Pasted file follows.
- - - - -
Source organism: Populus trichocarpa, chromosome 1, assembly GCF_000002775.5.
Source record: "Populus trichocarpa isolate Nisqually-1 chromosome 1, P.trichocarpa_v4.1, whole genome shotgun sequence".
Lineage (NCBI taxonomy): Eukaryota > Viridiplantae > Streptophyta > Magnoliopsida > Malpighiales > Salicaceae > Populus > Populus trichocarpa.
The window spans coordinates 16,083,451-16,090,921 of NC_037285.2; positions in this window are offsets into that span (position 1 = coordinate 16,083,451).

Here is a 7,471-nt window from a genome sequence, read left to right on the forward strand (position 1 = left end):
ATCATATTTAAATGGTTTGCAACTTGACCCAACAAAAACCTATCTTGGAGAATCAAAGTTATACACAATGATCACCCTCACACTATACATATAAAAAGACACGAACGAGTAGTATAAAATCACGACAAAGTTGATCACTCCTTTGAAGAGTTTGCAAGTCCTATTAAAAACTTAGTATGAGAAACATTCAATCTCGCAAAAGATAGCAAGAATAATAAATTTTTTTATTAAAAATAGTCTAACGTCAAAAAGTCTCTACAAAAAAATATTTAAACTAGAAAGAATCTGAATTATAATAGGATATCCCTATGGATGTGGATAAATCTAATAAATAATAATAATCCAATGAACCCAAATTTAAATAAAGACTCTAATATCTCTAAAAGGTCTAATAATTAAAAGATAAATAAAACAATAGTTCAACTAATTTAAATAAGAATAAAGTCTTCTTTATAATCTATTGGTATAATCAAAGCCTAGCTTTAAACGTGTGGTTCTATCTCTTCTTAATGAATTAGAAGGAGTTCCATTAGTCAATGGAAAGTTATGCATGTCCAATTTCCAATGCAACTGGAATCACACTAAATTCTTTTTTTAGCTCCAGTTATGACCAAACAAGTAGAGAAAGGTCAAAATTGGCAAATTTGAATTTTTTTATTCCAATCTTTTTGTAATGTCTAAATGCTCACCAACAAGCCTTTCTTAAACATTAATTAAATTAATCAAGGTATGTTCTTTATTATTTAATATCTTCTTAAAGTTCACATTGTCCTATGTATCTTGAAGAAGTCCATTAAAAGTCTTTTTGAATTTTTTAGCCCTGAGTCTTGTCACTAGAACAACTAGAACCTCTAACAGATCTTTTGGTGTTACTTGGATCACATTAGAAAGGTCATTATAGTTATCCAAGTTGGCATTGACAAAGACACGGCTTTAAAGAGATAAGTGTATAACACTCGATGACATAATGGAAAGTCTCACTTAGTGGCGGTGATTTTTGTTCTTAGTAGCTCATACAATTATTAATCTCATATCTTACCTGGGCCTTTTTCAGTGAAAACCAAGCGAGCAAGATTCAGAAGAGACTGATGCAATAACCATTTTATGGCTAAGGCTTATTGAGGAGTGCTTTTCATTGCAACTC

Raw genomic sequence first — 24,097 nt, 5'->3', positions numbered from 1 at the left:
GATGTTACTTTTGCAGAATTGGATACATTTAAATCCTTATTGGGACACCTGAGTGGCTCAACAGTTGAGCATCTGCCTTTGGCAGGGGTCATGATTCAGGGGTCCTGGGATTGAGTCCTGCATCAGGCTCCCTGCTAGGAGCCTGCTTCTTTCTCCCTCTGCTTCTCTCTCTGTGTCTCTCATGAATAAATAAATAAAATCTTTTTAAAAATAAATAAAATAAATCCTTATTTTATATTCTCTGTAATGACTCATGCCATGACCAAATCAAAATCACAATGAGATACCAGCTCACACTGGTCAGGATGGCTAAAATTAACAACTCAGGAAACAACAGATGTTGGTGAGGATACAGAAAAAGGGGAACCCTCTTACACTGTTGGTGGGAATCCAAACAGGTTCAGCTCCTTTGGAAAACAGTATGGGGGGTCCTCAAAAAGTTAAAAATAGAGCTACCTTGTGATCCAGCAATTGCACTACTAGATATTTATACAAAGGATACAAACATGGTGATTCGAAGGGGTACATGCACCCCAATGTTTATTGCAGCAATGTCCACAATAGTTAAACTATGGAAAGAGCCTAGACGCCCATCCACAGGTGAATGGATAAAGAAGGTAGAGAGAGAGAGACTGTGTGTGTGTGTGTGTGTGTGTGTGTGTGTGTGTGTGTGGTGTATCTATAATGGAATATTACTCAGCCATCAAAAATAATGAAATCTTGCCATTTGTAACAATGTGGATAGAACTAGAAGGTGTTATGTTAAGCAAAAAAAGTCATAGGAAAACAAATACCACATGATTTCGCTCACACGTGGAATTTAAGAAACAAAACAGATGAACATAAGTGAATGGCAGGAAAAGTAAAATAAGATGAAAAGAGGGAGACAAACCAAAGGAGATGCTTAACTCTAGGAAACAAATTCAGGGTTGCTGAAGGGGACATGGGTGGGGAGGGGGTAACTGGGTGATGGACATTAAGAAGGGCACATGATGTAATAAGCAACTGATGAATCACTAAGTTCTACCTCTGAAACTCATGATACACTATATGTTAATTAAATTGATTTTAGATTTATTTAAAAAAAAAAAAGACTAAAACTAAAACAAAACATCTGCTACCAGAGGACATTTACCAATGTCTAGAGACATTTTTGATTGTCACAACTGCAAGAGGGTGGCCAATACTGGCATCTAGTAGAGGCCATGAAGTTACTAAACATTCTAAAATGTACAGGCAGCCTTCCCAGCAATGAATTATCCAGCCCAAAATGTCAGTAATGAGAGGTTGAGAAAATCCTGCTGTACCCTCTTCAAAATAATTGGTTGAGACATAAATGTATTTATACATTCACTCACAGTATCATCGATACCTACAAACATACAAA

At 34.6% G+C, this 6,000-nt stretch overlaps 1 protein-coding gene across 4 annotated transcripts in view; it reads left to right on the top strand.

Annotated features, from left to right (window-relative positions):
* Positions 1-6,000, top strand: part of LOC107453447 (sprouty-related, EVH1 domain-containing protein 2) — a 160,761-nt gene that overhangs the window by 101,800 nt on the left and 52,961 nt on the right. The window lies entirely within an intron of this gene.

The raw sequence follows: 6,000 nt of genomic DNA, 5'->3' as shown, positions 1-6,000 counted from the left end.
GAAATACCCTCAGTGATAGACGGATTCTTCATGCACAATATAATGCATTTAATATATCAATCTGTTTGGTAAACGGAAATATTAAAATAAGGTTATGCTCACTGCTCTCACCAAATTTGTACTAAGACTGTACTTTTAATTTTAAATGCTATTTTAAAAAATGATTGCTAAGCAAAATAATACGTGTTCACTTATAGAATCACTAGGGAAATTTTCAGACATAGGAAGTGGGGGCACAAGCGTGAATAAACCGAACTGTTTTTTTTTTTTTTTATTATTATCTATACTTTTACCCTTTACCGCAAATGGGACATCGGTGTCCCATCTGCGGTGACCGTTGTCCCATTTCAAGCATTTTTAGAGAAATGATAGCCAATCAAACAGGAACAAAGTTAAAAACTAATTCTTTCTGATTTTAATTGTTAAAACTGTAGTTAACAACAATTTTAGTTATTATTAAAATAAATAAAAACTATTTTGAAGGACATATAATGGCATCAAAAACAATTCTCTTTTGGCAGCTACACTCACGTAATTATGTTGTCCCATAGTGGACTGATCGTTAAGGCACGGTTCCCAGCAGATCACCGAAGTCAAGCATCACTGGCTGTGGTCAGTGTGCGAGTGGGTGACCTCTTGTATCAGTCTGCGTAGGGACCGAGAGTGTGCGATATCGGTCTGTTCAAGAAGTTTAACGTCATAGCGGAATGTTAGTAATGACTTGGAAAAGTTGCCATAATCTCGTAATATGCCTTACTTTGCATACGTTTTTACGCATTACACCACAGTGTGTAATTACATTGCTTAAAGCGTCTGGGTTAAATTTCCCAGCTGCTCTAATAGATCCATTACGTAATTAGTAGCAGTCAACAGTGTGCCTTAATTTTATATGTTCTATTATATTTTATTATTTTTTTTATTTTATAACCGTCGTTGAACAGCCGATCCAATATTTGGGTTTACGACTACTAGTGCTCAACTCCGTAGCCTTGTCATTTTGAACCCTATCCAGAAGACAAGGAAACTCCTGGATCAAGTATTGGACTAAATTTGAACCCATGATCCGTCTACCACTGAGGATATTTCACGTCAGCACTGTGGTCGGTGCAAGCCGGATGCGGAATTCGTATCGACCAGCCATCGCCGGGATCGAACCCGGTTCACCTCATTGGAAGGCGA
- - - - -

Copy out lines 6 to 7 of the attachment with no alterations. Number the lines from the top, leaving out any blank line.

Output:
ATCATATTTAAATGGTTTGCAACTTGACCCAACAAAAACCTATCTTGGAGAATCAAAGTTATACACAATGATCACCCTCACACTATACATATAAAAAGACACGAACGAGTAGTATAAAATCACGACAAAGTTGATCACTCCTTTGAAGAGTTTGCAAGTCCTATTAAAAACTTAGTATGAGAAACATTCAATCTCGCAAAAGATAGCAAGAATAATAAATTTTTTTATTAAAAATAGTCTAACGTCAAAAAGTCTCTACAAAAAAATATTTAAACTAGAAAGAATCTGAATTATAATAGGATATCCCTATGGATGTGGATAAATCTAATAAATAATAATAATCCAATGAACCCAAATTTAAATAAAGACTCTAATATCTCTAAAAGGTCTAATAATTAAAAGATAAATAAAACAATAGTTCAACTAATTTAAATAAGAATAAAGTCTTCTTTATAATCTATTGGTATAATCAAAGCCTAGCTTTAAACGTGTGGTTCTATCTCTTCTTAATGAATTAGAAGGAGTTCCATTAGTCAATGGAAAGTTATGCATGTCCAATTTCCAATGCAACTGGAATCACACTAAATTCTTTTTTTAGCTCCAGTTATGACCAAACAAGTAGAGAAAGGTCAAAATTGGCAAATTTGAATTTTTTTATTCCAATCTTTTTGTAATGTCTAAATGCTCACCAACAAGCCTTTCTTAAACATTAATTAAATTAATCAAGGTATGTTCTTTATTATTTAATATCTTCTTAAAGTTCACATTGTCCTATGTATCTTGAAGAAGTCCATTAAAAGTCTTTTTGAATTTTTTAGCCCTGAGTCTTGTCACTAGAACAACTAGAACCTCTAACAGATCTTTTGGTGTTACTTGGATCACATTAGAAAGGTCATTATAGTTATCCAAGTTGGCATTGACAAAGACACGGCTTTAAAGAGATAAGTGTATAACACTCGATGACATAATGGAAAGTCTCACTTAGTGGCGGTGATTTTTGTTCTTAGTAGCTCATACAATTATTAATCTCATATCTTACCTGGGCCTTTTTCAGTGAAAACCAAGCGAGCAAGATTCAGAAGAGACTGATGCAATAACCATTTTATGGCTAAGGCTTATTGAGGAGTGCTTTTCATTGCAACTC

Raw genomic sequence first — 24,097 nt, 5'->3', positions numbered from 1 at the left: